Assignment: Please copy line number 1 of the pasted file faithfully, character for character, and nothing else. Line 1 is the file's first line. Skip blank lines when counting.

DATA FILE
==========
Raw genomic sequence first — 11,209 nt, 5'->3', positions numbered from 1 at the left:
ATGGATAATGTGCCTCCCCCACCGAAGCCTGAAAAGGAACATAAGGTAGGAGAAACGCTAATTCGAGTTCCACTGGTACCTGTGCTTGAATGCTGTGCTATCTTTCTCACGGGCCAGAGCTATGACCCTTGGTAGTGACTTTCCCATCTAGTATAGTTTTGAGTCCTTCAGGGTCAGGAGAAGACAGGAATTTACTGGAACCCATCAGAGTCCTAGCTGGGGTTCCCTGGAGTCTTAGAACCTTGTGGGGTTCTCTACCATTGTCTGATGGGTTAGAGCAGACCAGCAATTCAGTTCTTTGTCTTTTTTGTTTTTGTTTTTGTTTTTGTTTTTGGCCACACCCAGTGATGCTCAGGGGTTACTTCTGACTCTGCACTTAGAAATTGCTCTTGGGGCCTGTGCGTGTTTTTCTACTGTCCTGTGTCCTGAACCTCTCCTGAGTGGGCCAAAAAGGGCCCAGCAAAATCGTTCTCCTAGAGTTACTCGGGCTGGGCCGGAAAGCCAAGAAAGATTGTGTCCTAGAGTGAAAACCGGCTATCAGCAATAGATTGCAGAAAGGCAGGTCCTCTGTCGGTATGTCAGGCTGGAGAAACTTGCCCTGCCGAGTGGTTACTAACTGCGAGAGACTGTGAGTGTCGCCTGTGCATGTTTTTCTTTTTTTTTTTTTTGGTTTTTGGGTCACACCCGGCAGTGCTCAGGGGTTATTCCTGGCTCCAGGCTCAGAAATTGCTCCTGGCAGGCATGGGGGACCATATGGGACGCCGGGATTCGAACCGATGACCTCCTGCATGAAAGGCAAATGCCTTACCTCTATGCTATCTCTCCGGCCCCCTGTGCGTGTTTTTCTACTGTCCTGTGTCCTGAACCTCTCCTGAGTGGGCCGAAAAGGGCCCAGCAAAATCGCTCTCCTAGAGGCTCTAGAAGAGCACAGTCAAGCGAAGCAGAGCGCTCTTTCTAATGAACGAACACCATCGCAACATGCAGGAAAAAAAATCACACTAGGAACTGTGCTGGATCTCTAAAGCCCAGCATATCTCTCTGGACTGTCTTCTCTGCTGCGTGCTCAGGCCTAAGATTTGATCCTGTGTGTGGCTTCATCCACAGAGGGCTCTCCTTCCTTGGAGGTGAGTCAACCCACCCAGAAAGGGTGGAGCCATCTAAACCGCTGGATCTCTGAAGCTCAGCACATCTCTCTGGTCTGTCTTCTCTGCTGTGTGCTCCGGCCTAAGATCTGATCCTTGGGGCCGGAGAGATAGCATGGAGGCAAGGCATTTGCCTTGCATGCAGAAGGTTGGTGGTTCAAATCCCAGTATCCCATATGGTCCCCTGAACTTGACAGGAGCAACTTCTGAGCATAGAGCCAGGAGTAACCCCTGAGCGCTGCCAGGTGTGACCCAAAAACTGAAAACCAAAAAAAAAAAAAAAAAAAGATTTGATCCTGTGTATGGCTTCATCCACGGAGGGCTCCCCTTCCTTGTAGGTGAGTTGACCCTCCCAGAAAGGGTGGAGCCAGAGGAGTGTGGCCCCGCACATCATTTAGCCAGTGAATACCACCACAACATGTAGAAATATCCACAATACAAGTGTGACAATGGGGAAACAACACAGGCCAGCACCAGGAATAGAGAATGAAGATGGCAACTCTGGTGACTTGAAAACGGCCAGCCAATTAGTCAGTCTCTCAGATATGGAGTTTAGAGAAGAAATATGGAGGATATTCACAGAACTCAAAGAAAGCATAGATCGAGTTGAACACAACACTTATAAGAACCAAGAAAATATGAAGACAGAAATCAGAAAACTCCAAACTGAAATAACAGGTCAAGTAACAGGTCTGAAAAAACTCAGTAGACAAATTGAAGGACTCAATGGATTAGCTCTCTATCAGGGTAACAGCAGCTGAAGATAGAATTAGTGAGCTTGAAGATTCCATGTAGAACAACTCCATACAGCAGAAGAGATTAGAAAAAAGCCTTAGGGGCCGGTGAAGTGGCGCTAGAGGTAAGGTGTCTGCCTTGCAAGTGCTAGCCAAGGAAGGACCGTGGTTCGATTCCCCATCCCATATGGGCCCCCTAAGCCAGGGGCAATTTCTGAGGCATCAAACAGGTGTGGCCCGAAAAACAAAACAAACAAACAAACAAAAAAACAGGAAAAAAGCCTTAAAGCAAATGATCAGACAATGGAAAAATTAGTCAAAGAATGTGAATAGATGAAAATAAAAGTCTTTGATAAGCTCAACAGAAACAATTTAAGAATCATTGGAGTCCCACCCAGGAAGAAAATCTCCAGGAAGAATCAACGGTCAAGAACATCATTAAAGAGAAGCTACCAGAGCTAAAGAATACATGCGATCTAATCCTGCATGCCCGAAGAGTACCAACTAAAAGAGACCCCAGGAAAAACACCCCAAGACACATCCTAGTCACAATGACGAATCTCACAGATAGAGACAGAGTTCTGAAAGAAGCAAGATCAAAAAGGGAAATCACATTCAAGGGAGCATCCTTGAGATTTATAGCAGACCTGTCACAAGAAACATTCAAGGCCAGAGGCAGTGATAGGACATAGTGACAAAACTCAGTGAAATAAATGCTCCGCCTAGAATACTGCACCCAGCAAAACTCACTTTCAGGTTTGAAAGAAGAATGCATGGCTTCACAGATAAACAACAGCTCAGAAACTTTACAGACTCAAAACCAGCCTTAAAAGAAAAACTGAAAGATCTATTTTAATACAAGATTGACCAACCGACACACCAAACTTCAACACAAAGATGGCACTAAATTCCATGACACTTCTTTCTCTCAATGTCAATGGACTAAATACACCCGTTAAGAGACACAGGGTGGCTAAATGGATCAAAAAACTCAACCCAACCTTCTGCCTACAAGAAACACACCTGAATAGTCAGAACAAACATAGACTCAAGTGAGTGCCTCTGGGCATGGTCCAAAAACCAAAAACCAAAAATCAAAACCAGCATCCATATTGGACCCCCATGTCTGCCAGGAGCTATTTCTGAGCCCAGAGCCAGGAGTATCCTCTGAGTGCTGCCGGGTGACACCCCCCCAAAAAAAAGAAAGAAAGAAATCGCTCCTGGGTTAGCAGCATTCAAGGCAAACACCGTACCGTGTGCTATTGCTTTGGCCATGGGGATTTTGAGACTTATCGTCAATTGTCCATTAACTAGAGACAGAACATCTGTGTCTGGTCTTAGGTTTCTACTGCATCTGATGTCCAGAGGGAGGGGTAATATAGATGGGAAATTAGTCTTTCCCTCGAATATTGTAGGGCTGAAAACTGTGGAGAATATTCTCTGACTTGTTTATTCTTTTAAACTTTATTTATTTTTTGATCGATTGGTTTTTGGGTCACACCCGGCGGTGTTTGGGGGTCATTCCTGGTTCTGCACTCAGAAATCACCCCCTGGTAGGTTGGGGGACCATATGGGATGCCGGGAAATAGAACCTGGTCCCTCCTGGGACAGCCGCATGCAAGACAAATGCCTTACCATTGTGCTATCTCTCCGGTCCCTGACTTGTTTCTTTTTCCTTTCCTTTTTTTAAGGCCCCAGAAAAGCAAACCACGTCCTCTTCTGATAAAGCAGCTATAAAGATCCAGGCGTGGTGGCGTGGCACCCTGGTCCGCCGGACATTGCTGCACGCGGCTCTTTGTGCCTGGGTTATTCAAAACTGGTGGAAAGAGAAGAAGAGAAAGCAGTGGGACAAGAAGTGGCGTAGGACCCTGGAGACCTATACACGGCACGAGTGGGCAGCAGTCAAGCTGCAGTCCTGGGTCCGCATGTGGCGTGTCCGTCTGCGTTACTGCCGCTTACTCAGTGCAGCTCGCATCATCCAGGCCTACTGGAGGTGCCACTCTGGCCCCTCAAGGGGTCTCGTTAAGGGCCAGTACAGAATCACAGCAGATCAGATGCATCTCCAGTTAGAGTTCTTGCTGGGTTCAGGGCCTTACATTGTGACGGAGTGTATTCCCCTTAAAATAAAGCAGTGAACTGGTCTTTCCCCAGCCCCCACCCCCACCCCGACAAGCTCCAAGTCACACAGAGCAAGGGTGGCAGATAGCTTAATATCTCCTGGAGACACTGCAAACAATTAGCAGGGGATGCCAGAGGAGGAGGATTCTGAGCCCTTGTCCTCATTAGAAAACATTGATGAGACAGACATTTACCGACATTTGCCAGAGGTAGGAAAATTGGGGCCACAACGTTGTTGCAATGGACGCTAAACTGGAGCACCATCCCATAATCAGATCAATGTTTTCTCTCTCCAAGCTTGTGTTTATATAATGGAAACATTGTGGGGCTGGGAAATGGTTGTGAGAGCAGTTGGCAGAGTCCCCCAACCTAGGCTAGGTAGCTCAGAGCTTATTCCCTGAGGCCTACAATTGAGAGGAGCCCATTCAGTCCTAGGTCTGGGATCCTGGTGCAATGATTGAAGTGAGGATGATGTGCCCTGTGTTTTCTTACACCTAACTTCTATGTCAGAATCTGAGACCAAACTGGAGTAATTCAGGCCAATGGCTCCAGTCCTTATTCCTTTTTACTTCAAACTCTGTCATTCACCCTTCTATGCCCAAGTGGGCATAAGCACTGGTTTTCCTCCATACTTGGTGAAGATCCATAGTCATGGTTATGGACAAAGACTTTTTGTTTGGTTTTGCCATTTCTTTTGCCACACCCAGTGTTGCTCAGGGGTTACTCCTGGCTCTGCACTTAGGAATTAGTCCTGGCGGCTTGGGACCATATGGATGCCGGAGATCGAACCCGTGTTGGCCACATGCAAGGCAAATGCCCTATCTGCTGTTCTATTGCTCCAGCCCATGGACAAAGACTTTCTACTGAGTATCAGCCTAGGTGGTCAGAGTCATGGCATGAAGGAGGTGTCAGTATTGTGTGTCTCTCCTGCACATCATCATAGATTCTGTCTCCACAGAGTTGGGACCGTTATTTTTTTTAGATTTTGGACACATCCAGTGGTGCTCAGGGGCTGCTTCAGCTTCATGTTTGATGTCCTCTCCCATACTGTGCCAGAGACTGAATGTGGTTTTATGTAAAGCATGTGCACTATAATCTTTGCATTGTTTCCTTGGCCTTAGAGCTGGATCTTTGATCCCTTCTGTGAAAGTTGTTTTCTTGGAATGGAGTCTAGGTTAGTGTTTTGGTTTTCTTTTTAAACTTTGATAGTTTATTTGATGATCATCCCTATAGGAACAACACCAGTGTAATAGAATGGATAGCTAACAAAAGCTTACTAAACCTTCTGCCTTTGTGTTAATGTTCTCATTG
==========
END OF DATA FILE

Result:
Raw genomic sequence first — 11,209 nt, 5'->3', positions numbered from 1 at the left: